Prograf (tacrolimus) moderately improves myasthenia gravis (MG) in patients with inadequate response to glucocorticoids (GCs), a new study from China shows.
The study, “Tacrolimus in the treatment of myasthenia gravis in patients with an inadequate response to glucocorticoid therapy: randomized, double-blind, placebo-controlled study conducted in China,” appeared in the journal Therapeutic Advances in Neurological Disorders.
The research was led by Chongbo Zhao, MD, PhD, from the Department of Neurology, Huashan Hospital, Fudan University, in Shanghai, China.
MG is an autoimmune disease in which antibodies target the protein receptor of acetylcholine, the neurotransmitter that causes contraction of the muscles, or other related proteins at the neuromuscular junction. This junction is the connection between motor nerves and muscle fibers.
Long-term suppression of the immune system with glucocorticoids (GCs) is one treatment strategy for MG. This therapy can be effective, but some patients respond inadequately or show poor tolerance. It also has adverse effects including weight gain or osteoporosis, prompting the need for treatment regimens that lower or eliminate GC doses.
Prograf is an immunosuppressive medication used to prevent transplant rejection. Previous studies have shown that Prograf decreased the MG disease score and severity of symptoms in patients who were unresponsive or intolerant to GC. However, the only double-blind (in which neither the participant nor the researcher knows who receives which treatment), placebo-controlled study of Prograf benefits in MG patients with poor response to GC failed to detect significant improvements, although the quantitative myasthenia gravis (QMG) score could not be adequately assessed.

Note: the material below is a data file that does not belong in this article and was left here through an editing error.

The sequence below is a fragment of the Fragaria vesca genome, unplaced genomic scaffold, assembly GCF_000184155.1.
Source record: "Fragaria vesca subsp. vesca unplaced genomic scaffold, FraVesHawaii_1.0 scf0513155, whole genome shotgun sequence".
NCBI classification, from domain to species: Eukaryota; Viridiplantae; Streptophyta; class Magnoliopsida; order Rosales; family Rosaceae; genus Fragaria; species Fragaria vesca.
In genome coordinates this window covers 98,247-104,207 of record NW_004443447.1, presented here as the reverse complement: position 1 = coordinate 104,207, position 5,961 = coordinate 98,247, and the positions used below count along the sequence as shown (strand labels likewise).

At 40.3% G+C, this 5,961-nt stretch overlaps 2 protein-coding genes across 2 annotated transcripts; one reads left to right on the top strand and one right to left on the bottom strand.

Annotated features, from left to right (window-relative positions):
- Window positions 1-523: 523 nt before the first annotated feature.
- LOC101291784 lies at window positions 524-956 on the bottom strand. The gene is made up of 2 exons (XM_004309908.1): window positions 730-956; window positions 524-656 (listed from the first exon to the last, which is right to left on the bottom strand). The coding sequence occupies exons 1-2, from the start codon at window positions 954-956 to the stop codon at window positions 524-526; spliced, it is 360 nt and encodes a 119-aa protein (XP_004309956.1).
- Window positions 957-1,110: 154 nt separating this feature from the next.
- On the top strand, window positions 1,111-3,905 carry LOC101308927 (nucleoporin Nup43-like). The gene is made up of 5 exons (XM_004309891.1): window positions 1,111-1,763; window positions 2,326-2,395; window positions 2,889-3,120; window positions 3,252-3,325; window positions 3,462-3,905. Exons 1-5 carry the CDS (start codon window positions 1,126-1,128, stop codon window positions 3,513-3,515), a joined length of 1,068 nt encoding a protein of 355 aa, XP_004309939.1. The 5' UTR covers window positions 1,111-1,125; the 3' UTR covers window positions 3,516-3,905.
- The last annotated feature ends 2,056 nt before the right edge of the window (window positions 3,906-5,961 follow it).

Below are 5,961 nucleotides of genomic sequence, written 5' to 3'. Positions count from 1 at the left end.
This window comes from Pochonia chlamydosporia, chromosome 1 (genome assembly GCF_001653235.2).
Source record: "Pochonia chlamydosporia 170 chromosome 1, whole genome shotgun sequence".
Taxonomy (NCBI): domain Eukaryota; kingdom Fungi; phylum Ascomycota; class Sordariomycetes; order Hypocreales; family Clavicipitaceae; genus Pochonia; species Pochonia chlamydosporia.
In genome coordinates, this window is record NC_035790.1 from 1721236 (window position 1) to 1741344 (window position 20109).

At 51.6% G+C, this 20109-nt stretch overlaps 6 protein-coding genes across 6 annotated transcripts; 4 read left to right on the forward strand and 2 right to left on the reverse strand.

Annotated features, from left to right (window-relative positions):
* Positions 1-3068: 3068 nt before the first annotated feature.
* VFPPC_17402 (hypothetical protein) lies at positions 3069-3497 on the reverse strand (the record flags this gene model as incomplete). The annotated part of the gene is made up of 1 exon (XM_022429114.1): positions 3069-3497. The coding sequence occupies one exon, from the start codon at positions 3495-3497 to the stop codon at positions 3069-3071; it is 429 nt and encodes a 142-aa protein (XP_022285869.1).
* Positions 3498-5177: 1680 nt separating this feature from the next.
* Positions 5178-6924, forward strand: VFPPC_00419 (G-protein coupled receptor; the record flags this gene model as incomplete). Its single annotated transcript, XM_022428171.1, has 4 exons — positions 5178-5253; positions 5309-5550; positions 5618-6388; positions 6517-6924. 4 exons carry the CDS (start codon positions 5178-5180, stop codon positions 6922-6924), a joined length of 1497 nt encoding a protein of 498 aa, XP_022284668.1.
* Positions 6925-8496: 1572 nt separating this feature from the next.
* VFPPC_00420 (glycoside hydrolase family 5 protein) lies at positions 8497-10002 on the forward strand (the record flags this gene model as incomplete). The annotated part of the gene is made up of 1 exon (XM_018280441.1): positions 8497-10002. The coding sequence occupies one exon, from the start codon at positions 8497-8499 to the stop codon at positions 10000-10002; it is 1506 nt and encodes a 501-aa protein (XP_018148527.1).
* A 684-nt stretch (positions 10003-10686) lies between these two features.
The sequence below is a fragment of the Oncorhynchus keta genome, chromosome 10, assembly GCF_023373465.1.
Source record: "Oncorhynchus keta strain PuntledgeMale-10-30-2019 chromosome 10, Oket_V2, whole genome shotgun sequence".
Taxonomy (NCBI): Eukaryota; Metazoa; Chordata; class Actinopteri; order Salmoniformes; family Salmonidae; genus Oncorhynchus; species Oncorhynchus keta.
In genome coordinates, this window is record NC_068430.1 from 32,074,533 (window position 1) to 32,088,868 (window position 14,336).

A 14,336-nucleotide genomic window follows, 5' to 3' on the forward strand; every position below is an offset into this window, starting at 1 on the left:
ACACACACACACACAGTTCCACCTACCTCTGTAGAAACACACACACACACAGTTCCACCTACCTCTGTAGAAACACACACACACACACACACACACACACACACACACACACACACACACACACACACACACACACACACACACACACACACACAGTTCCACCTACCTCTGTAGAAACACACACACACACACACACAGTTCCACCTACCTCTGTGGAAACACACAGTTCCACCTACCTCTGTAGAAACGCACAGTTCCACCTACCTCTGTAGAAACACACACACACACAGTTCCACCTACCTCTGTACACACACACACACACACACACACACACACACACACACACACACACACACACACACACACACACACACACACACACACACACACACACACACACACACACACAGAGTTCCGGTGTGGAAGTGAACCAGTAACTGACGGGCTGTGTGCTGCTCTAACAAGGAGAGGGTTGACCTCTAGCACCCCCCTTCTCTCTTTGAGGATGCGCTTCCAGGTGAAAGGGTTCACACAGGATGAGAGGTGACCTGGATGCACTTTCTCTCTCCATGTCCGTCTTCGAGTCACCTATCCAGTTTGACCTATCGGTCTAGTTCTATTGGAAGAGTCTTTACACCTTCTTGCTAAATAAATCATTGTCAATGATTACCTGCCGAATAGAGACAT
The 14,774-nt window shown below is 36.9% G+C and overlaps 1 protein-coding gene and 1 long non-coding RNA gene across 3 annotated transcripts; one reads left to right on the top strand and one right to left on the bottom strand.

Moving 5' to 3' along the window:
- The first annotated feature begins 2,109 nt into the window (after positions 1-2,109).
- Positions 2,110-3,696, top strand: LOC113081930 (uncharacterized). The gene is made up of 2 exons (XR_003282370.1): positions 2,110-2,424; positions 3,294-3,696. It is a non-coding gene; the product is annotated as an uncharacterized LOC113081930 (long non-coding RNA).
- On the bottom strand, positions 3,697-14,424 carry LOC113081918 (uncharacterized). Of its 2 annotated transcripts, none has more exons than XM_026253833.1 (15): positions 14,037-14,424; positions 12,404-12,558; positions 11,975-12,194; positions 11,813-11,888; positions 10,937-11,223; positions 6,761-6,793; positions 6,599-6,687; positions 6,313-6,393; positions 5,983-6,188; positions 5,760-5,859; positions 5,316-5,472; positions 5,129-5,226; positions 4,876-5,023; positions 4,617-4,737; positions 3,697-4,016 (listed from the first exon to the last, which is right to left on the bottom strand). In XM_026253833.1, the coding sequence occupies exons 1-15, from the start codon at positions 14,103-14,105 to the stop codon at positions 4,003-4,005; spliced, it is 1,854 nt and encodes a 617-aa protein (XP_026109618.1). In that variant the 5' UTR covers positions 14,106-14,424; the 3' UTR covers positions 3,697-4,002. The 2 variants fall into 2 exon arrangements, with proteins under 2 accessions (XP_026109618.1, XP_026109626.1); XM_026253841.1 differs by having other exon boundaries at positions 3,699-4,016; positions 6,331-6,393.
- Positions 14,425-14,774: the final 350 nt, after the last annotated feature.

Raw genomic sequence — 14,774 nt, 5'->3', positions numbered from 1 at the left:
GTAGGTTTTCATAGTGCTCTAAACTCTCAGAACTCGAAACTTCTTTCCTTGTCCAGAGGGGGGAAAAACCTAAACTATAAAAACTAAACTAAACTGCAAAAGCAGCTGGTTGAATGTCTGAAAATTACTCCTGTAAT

In this study, researchers assessed the effectiveness of low-dose, immediate-release, oral Prograf in MG patients with inadequate response to the GC Deltasone (prednisone), after at least six weeks of treatment at a dose not lower than 0.75 mg/kg/day or 60–100 mg/day.
Eighty-three patients were treated with a daily dose of either 3 mg of Prograf (45 patients) or a placebo (38 patients) for 24 weeks. Accompanying GCs and Mestinon (pyridostigmine) were allowed. Patients continued GC therapy from weeks one to four. The dose was reduced starting from week five at the discretion of the investigator. Scientists primarily analyzed whether Prograf reduced the QMG score.
The results revealed that treatment with Prograf was not statistically different from the placebo in a primary analysis of effectiveness over the 24-week period. A secondary assessment showed that Prograf significantly decreased the QMG score at week 24. Adverse effects were similar in both groups and generally mild.
Overall, the study shows that a dose of 3 mg of Prograf for MG patients with inadequate response to GCs improves the disease score.
However, unlike other studies, the results do not show that a dose reduction of concomitant GCs at week 24 with Prograf could alleviate GC-associated adverse effects. “It is possible that the duration of the current trial was too short to allow for a significant change in GC dose,” the authors wrote.
Also, “the research was limited by the low number of patients, the absence of testing for acetylcholine receptor antibody and the absence of stratification by disease duration.”
Another limitation was the difference in MG duration between study groups. MG duration for the Prograf group was 27.9 months, while for the placebo group it was 63.5 months. Future studies should control for the duration of MG to provide more consistency between groups and better interpretation of results, the authors suggested.